At the hearings before Congressional committees, there is no confrontation and no opportunity for cross-examination. This is also substantially true of departmental loyalty boards. The loyalty board procedures purport to permit cross-examination, but this is largely a hoax because in most cases no witnesses are produced. The lawyer may have the right to cross-examine, but there are no witnesses to work on. The boards need not call witnesses at all; they have no subpoena power; they are not at liberty to produce or even to identify confidential informants— a category which includes anyone who gave adverse information with a request for nondisclosure; and the boards may nevertheless rely on the entire contents of the file.
Before Congressional committees, counsel may not even examine the accused to develop his defense. Indeed, the accused has no real opportunity to volunteer his own defense or explanation. He has no foreknowledge of the lines of inquiry and no access to documents that the committee may use. In notorious instances, the form and technique of questioning seem designed to confuse or entrap him, and to prevent explanation rather than to elicit it.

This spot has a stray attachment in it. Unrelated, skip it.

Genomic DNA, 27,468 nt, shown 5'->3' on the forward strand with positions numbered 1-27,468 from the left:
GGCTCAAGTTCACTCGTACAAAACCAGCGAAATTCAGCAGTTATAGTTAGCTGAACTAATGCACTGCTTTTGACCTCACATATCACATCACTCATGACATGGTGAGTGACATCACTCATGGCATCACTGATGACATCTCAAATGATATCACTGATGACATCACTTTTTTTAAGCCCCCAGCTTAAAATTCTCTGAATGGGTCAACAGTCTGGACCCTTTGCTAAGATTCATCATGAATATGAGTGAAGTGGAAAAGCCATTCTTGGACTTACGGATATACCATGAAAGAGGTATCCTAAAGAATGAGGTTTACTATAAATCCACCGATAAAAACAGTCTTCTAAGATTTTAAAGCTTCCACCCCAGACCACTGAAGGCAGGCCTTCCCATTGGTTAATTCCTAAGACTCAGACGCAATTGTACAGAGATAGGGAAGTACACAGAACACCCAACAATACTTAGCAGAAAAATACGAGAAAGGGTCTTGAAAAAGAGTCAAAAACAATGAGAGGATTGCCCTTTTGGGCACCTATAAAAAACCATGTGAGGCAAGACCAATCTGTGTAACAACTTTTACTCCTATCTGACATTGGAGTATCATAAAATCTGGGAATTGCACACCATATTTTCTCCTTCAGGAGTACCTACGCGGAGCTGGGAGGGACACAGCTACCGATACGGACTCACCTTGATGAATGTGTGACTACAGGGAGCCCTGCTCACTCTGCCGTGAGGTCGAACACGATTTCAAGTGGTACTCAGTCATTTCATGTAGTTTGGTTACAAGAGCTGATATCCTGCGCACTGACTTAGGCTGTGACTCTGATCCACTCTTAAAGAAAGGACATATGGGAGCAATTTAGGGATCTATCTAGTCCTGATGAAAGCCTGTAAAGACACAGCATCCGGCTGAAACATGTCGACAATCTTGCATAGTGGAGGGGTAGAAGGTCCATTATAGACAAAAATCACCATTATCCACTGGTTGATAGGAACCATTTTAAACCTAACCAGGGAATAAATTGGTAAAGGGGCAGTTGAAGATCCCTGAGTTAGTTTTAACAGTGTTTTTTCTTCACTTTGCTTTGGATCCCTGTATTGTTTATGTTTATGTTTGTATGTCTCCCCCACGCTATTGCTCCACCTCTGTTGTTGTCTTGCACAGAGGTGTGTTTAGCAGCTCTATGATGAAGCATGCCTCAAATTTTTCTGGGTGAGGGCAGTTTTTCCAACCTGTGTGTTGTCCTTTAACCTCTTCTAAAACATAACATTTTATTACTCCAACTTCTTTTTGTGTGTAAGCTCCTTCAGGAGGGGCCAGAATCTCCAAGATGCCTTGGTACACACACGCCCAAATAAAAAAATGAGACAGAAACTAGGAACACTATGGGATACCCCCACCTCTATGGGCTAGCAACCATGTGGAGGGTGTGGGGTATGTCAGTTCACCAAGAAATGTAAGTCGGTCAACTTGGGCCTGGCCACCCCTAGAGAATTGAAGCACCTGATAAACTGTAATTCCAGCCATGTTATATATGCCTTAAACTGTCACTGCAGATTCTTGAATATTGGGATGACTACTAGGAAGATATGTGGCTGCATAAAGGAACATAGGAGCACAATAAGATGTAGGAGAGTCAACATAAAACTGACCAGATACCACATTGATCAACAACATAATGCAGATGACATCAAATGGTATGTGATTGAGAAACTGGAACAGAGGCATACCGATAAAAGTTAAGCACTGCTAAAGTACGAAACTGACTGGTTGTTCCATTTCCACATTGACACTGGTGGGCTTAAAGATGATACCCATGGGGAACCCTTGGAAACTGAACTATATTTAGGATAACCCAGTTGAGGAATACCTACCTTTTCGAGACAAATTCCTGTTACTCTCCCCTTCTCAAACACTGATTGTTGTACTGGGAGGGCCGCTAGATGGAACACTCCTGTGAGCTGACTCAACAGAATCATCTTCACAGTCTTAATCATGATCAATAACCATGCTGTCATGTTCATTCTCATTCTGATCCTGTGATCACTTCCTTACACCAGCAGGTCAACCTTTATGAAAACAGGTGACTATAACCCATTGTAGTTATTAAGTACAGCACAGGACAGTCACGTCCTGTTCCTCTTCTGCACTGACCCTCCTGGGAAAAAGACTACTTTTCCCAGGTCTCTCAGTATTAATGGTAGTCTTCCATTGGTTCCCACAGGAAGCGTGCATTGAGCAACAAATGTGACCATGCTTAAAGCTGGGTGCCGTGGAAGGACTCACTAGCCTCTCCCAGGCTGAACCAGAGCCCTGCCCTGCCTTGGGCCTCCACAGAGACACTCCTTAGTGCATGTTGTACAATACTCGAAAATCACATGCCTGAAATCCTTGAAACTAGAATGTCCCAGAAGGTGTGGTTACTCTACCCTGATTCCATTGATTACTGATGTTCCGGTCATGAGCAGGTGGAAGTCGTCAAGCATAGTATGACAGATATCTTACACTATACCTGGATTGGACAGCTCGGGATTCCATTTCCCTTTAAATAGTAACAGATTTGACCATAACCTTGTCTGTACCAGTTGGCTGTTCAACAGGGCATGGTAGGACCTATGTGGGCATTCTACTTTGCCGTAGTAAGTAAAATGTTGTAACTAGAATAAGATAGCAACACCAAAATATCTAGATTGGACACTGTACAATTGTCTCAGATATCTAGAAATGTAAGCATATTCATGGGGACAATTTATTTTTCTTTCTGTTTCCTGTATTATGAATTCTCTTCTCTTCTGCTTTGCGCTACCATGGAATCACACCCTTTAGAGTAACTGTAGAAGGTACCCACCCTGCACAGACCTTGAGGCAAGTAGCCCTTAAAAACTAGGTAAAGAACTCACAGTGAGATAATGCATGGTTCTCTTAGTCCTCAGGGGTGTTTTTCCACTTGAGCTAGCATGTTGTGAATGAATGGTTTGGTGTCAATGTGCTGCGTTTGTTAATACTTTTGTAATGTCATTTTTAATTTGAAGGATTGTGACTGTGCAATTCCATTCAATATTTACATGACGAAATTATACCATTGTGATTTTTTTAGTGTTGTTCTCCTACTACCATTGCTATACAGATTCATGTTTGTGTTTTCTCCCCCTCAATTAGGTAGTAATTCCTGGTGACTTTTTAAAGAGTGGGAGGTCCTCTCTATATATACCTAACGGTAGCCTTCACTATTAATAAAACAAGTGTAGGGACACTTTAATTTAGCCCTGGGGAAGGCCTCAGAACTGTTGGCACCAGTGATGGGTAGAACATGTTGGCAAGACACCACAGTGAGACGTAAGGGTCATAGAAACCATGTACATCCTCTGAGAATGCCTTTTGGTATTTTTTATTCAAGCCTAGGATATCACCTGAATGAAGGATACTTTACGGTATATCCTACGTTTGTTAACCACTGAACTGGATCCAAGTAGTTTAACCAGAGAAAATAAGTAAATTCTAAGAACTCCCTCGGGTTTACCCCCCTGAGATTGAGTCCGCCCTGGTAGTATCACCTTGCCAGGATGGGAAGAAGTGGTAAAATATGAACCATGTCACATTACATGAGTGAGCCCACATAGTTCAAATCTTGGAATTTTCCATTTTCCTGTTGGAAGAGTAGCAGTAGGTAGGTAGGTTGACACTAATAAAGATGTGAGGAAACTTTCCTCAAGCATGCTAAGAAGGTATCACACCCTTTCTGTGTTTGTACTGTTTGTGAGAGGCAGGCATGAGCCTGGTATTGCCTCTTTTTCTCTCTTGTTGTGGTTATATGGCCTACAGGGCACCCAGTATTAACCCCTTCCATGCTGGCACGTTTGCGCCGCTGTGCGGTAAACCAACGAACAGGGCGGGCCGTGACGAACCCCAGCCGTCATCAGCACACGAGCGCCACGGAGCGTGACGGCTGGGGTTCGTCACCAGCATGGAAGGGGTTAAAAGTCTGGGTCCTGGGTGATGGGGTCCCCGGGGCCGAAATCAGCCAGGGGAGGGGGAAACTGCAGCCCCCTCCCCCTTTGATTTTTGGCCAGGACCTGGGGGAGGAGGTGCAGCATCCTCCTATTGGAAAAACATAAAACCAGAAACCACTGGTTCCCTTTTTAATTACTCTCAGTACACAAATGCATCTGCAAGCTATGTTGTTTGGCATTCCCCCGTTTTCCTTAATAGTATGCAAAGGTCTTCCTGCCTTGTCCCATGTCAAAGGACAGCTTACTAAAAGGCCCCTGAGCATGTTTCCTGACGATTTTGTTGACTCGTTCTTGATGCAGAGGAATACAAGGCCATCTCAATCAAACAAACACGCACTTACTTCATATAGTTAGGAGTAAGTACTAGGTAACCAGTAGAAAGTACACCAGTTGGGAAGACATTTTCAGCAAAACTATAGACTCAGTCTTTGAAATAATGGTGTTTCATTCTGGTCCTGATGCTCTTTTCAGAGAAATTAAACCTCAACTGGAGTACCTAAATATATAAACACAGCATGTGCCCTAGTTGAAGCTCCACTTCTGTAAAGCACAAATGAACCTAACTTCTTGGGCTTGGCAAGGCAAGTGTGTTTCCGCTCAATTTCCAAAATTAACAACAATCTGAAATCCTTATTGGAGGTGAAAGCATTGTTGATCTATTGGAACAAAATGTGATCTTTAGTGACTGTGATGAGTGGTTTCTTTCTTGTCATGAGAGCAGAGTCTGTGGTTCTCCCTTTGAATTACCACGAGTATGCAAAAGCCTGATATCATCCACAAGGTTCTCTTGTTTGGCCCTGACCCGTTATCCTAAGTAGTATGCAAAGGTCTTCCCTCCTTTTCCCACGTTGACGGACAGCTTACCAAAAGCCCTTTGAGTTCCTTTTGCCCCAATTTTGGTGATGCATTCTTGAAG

In fact, some aspects of the procedure used by at least one of the leading committees invite the suspicion that the marshaling of the so-called evidence is designed not to test a point, but to convey a sensational and damaging impression to the press and public. One technique frequently employed by a committee is to ask the accused to identify — merely to identify — a named person. Let’s call him Mr. Ting. The accused states he has read in the press that Mr. Ting is a leading Communist. Committee counsel then asks an investigator, who has been solemnly sworn, to identify a document. The document is elaborately identified, in what seems to the lawyer to be a parody of courtroom behavior. Next, it is read into the record; and it shows that Mr. Ting was engaged in some nefarious Communist activity. The committee then proceeds to question the accused about a totally different subject.
Throughout all of this drama, the accused sits bewitched, bothered, and bewildered — the focus of hundreds of eyes in the hearing room and perhaps at the television sets. He may have had no connection with Mr. Ting. He knows nothing about the incident in the exhibit. The committee does not even suggest that he was connected with it. But the accused is as definitely implicated in the minds of the audience as if he himself had committed the described act of subversion or Communism.
I refer to this monstrosity not because I am interested in criticizing the committee members or their staffs, but because it illustrates the type of thing that is likely to happen when there are no standards or traditions of procedural regularity. I do not challenge the sincerity of purpose of most of the members of these committees and their staffs. I suppose that they invariably believe that the accused is guilty of failure to measure up to their particular standards of loyalty; and they believe that it is a public service to publish this fact to the world in a way that will be effective and convincing.